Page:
Prodigality, thy name is Vietnamese youth

By Quang Huong   October 24, 2023 | 03:00 pm PT
Thai Vinh of HCMC had a VND50-million (US$2,033) credit card debt three years ago, and even contemplated borrowing from loan sharks or selling his belongings to repay it.

The 27-year-old used to spend a large part of his VND19 million monthly income eating at fancy restaurants three times a week, thinking nothing about paying VND1 million each time.

"So I often spent every bit of my monthly salary," he recalls.

He did not even think about saving money at the time as he considered spending it a payoff for his hard work, he says, and he would only pay the minimum due on the card and keep maxing it out.

Fortunately his girlfriend stepped in and limited his spending to VND5 million a month. She made him use the rest of his income to pay off his card debt, which he managed in five months.

Vinh is therefore a typical case of a young person suffering from the consequences of reckless spending, something that is becoming increasingly common, though.

According to a local money lending company, 26.6% of its clients are aged between 26 and 30.

Another large portion of its clientele are students, of whom 53% borrowed money to buy expensive items like iPhones, designer bags and cosmetics to be in with their social crowd.

Many young people in Vietnam borrow money to buy expensive items to be in with their social crowd. Photo illustration by Freepik

Many young people in Vietnam borrow money to buy expensive items to be in with their social crowd. Photo illustration by Freepik

Thanh Thao, 23, of HCMC, kicked the habit of profligate spending after having to borrow money from her parents many times, sometimes amounts as small as a few hundred thousand dong.

"There were months when there were unexpected events such as academic courses, health issues, parties, gifts for my friends, or vacations," she says. "Having to borrow from my parents on those occasions made me decide that I should start saving money."

Thao adds that most gen-Zers (people born after 1997) like to spend everything they earn, even when that prompts them to have no other choices than borrowing money from others, just like her.

"My friends would sometimes ask me why I spend too much money, but at the time I thought my expenses were normal," she says.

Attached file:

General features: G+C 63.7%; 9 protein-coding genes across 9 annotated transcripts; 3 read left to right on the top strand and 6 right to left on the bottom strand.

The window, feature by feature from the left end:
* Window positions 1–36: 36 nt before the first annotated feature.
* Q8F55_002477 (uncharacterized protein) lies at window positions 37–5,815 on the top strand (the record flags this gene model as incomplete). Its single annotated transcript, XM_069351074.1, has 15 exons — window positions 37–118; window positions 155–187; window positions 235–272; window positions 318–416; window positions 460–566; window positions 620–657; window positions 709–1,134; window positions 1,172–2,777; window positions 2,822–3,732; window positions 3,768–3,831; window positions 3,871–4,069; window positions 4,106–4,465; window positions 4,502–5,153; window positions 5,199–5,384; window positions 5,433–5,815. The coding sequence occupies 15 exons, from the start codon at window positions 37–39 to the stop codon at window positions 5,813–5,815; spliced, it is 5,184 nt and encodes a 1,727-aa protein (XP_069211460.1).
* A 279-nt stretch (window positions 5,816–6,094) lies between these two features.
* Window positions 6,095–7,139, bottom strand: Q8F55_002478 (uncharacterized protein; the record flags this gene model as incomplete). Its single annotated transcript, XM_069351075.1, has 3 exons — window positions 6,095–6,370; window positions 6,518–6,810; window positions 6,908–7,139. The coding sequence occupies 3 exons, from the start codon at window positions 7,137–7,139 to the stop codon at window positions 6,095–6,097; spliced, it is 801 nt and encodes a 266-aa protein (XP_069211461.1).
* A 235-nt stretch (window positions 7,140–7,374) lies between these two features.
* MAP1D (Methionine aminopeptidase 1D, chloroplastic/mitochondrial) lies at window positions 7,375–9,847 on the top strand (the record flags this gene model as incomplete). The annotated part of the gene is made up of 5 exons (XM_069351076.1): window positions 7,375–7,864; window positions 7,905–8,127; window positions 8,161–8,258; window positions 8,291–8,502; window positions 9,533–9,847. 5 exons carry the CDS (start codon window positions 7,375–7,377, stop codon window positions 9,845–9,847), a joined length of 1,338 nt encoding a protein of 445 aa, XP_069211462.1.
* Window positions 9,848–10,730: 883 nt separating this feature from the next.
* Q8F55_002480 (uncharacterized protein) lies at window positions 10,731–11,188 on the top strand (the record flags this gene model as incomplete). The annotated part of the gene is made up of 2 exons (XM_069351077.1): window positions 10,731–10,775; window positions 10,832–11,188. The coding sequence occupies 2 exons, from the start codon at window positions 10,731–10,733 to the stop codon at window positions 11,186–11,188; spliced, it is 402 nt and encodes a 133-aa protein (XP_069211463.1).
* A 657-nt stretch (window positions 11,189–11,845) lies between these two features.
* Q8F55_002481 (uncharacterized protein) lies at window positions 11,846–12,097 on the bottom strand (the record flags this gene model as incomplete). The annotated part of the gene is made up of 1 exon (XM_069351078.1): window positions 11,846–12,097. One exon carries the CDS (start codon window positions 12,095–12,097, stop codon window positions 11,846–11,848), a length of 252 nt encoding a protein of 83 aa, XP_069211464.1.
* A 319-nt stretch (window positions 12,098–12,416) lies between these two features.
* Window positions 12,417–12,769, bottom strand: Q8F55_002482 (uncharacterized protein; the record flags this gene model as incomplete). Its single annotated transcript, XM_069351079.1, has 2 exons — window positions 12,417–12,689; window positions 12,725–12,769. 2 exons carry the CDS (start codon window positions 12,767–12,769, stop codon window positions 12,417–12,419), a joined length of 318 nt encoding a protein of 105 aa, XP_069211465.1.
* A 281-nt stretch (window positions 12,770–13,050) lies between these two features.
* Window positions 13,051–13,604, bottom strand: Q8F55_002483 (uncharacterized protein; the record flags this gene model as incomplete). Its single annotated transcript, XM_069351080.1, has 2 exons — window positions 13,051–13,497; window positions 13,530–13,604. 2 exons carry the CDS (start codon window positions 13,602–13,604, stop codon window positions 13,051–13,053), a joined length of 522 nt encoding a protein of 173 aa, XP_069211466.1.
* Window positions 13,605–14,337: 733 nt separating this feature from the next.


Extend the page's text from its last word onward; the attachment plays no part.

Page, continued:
Analysts and executives at luxury fashion brands attribute young people’s temptation to spend money on expensive items to the popularity of social media where influencers frequently post photos of their posh lives. This causes many young people to admire and make them their role models, and emulate their lifestyle, they explain.

Vinh and Thao concur with this observation, saying their purchasing decisions were strongly influenced by what they saw on social media.

Thao says she would often visit places considered trendy on TikTok, whether amusement places or shopping malls. Vinh says he got to know most eateries he visited from that platform too.

Both were also hooked on uploading photos of themselves having a good time on social media. The more compliments they got from friends and associates for that, the more motivated they were to live in that manner, creating a vicious cycle.

Another reason for many young people’s willingness to splurge is the fact they do not have to support anyone else yet, often not even themselves since they mostly live with their parents.

"My parents said they did not need my financial support," Thao says. "So I just spent what I had."

Financial experts suggest a few things young people could do like waiting for a few days before purchasing something they like, switching from using credit cards to cash and keeping a record of monthly spending to shop economically.

Otherwise, they may have to regret later in life.

"I do regret not saving money in the past," Vinh says. "I would have had a lot of money to spend on bigger things now if I had saved."

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